Throws in Super Smash Bros. are generally stronger than in later games. They deal high damage (12% for forward throws and 16% for back throws on average), launch opponents horizontally, and have high base knockback. However, they still have low knockback scaling, and as such are not exceptional KO moves, with a few exceptions. Because of this, they are often used to set up edgeguards. The main exceptions to this are Captain Falcon and Jigglypuff, whose forward throws launch opponents vertically, making them useful for combos. All throws cause enough knockback to make opponents enter a tumbling state under normal conditions.

In Super Smash Bros. Melee[edit]

In Melee, throws in general inflict much less damage and knockback, with only a few throws being powerful enough to KO at realistic percents. Every throw in the transition from Smash 64 to Melee received a reduction to their power (with the majority of them now dealing less than 10% damage), and directional influence can also be used to further hinder their effectiveness. However, many more throws, usually the newly-introduced up and down throws, are highly viable combo starters, and can even lead repeatedly into subsequent grabs, which is known as chain grabbing.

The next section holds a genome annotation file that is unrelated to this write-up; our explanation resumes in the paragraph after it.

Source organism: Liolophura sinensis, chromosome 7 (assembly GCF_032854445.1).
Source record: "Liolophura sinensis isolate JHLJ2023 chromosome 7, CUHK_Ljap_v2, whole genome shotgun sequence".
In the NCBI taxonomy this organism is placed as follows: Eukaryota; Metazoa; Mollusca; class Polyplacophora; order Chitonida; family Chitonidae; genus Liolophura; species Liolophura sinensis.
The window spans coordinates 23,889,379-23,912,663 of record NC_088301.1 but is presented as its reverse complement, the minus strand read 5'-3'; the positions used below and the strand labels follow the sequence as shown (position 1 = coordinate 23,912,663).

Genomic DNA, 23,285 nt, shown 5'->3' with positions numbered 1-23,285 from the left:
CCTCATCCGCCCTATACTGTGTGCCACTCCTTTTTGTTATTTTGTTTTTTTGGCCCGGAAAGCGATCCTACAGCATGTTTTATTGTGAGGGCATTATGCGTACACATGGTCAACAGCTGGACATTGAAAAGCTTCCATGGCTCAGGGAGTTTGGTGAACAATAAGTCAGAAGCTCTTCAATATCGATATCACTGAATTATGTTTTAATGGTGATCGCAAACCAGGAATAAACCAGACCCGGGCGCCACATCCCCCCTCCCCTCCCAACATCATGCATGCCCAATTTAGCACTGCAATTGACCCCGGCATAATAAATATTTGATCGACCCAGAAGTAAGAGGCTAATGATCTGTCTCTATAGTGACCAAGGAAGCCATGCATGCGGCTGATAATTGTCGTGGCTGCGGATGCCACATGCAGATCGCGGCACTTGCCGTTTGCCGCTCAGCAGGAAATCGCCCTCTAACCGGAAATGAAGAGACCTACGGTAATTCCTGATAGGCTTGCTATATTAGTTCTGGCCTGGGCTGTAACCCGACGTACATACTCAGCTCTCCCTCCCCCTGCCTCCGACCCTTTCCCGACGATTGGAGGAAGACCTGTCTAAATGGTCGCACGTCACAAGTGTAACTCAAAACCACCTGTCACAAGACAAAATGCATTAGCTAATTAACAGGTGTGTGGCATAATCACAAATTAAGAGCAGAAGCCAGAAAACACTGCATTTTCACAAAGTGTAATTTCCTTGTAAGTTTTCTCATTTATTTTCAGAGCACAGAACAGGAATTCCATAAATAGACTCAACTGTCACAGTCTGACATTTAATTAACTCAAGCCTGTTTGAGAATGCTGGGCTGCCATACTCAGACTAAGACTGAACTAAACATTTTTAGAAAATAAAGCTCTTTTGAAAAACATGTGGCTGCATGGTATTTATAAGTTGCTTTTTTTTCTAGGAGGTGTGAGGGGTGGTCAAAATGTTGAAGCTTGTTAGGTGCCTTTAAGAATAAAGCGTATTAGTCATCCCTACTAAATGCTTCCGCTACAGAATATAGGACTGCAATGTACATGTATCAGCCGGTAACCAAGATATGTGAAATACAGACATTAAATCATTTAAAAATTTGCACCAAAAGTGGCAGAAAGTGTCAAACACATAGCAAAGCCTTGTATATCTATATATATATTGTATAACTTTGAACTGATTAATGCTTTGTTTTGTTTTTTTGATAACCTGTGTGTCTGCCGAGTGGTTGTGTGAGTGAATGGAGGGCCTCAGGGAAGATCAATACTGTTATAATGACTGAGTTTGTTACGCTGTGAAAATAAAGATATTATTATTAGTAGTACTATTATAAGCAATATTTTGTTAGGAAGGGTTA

As mentioned before, Melee introduced weight-dependent throws, which change their execution speed based on the opponent's weight. Additionally, in Melee only, all throws calculate knockback with a weight of 100, homogenizing combo and KO potential for every character; as a result, the only effect weight has on throws is the duration of weight-dependent ones.

In Super Smash Bros. Brawl[edit]

In Brawl, the introduction of hitstun canceling has hindered the combo potential of many throws, limiting the followups numerous characters can get out of them. This makes KO setups out of throws less common than in Melee. However, due to DI no longer working against knockback that does not cause tumbling, as well as hitstun canceling requiring tumbling to work, throws with low enough knockback and ending lag have more effective followups, with chaingrabs in particular being powerful; some notorious examples are Falco, King Dedede, and Pikachu's down throws. The stronger effect of stale-move negation in Brawl further improves these throws' combo potential if used repeatedly, while preventing the opponent from escaping them.